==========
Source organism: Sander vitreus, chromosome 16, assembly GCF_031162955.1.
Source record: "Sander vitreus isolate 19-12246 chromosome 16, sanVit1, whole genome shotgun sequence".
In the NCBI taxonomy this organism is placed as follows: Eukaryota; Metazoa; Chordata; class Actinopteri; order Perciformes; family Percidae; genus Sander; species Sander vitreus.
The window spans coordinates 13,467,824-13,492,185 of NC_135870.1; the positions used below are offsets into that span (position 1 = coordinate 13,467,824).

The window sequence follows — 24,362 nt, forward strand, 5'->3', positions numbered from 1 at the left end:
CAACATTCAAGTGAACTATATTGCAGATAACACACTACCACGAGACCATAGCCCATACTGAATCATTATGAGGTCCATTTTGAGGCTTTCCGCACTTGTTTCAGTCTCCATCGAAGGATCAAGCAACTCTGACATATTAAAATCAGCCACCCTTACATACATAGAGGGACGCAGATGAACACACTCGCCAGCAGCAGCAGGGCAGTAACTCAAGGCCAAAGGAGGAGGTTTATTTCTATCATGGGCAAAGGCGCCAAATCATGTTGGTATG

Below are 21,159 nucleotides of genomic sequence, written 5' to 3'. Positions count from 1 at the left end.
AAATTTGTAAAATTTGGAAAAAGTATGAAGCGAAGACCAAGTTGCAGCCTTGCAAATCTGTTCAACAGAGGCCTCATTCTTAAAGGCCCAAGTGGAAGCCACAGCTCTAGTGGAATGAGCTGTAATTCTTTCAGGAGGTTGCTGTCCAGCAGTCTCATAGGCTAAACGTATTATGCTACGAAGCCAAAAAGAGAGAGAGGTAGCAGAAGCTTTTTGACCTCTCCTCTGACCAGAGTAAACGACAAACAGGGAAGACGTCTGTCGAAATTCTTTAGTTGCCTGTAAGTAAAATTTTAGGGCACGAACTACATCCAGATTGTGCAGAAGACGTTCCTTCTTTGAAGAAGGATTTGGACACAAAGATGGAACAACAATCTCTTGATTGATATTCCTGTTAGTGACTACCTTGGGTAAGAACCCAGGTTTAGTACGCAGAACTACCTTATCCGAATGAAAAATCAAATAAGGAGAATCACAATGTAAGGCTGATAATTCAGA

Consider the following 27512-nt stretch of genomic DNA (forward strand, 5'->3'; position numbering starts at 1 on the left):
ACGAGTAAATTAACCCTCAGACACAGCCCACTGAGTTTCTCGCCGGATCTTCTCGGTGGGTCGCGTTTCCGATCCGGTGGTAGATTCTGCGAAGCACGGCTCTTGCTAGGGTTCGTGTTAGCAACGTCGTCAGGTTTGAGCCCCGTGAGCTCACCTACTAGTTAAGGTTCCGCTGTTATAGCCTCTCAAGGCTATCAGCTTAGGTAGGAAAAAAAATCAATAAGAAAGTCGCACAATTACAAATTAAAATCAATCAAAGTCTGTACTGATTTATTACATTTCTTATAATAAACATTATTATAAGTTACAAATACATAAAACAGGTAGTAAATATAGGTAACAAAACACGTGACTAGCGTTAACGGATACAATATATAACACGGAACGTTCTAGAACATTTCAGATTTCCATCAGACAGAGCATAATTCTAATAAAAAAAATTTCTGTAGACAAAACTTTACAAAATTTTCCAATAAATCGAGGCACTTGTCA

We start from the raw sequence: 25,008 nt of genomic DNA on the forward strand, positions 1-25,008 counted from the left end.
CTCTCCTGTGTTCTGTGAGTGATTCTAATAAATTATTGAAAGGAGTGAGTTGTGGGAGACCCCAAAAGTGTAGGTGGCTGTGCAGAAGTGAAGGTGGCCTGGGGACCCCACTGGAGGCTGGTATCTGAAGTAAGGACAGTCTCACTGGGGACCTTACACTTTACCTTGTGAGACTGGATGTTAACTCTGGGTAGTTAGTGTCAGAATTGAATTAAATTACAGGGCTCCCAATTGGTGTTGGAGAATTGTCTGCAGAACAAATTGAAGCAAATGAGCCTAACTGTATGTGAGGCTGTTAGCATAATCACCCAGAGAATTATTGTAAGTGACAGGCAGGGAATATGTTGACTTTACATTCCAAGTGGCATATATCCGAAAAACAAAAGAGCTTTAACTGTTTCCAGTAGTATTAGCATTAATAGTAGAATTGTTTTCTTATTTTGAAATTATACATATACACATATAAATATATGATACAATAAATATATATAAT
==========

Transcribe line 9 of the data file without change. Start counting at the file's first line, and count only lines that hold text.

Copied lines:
Consider the following 27512-nt stretch of genomic DNA (forward strand, 5'->3'; position numbering starts at 1 on the left):